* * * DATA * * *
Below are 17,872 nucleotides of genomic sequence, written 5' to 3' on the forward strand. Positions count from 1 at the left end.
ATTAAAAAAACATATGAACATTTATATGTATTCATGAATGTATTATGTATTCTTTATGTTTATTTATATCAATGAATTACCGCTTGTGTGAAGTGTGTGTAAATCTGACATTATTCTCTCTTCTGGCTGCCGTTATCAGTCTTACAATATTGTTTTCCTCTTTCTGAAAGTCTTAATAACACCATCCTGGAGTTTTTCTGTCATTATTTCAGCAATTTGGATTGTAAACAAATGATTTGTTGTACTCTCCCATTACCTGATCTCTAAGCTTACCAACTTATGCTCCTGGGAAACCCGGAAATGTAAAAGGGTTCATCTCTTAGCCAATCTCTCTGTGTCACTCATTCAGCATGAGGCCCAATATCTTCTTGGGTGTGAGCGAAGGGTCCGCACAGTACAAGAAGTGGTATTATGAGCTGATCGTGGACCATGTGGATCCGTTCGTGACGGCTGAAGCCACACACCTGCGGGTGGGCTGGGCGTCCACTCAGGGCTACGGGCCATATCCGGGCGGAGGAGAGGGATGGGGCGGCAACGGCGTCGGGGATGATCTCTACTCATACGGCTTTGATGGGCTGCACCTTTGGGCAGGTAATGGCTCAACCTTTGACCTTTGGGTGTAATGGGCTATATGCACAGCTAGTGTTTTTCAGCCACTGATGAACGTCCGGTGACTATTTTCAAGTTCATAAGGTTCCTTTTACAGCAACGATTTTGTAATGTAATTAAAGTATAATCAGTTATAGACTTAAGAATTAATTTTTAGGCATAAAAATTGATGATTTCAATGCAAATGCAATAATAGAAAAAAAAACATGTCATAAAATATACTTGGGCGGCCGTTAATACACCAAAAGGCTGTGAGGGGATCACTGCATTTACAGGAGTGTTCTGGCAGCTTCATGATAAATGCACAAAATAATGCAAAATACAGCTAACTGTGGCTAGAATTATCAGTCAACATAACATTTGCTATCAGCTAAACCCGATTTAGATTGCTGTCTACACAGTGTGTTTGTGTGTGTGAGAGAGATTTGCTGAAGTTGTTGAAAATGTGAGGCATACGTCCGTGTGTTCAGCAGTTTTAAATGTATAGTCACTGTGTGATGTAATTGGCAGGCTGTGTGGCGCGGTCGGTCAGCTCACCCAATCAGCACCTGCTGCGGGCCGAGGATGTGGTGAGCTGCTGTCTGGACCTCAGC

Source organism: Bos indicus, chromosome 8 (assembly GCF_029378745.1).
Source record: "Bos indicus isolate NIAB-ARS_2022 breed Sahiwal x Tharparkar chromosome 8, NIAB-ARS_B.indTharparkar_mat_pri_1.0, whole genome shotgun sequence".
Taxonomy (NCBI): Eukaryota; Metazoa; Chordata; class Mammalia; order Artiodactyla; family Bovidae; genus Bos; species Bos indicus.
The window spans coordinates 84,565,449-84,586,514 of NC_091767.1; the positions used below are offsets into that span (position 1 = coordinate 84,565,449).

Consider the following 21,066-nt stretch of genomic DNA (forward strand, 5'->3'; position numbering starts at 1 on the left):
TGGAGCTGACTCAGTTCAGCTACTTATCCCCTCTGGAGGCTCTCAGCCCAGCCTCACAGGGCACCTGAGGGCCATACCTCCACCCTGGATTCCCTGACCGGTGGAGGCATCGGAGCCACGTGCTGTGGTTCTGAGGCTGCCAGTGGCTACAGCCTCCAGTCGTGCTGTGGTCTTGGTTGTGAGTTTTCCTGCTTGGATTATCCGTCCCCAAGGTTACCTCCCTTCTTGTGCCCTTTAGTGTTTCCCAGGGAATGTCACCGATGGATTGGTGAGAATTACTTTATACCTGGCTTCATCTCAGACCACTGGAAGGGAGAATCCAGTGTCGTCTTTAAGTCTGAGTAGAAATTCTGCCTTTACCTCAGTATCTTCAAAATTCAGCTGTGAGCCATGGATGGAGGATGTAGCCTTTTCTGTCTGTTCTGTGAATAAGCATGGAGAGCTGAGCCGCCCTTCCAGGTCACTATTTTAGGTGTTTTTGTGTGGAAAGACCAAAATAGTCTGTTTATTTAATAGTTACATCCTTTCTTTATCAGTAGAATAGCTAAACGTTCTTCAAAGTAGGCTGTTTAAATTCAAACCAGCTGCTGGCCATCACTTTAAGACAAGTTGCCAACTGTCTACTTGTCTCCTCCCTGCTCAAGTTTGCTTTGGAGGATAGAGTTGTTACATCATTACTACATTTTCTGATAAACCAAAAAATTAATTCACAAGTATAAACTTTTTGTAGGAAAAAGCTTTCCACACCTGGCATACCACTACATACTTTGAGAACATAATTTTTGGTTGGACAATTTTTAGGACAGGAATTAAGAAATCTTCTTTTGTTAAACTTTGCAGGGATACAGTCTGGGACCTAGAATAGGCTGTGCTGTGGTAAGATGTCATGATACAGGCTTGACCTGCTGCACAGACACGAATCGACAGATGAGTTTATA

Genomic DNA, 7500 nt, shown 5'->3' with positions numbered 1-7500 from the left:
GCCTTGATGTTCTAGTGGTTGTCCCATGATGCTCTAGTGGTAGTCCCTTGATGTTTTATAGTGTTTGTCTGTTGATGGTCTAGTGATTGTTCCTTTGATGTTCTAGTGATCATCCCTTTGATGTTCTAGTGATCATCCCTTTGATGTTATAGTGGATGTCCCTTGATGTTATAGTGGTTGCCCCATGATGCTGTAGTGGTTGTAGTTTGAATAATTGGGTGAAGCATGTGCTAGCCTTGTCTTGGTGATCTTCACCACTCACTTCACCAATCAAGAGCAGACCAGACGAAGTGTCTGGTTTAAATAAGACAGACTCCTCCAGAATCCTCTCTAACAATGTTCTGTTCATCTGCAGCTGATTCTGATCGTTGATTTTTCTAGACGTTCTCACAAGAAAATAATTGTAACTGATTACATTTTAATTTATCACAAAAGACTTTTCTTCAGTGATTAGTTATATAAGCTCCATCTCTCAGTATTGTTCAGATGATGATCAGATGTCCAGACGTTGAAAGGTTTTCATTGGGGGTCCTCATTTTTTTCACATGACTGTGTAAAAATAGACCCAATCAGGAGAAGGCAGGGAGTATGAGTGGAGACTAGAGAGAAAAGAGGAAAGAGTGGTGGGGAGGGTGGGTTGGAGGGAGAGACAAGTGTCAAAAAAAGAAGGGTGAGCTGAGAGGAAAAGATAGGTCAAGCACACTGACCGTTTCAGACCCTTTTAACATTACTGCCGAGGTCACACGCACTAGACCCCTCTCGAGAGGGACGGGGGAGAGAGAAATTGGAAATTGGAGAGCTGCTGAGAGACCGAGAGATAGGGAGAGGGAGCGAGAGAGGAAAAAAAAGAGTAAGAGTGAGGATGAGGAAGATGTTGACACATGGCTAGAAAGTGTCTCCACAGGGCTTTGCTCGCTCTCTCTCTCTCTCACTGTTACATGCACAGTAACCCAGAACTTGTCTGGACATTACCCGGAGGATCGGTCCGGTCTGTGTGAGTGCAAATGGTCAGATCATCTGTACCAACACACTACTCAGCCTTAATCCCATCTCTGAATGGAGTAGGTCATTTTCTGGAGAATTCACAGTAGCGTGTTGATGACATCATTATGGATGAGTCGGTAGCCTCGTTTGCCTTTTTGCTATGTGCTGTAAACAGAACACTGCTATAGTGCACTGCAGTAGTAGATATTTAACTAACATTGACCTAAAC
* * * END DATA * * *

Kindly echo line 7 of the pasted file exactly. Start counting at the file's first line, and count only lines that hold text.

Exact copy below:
Consider the following 21,066-nt stretch of genomic DNA (forward strand, 5'->3'; position numbering starts at 1 on the left):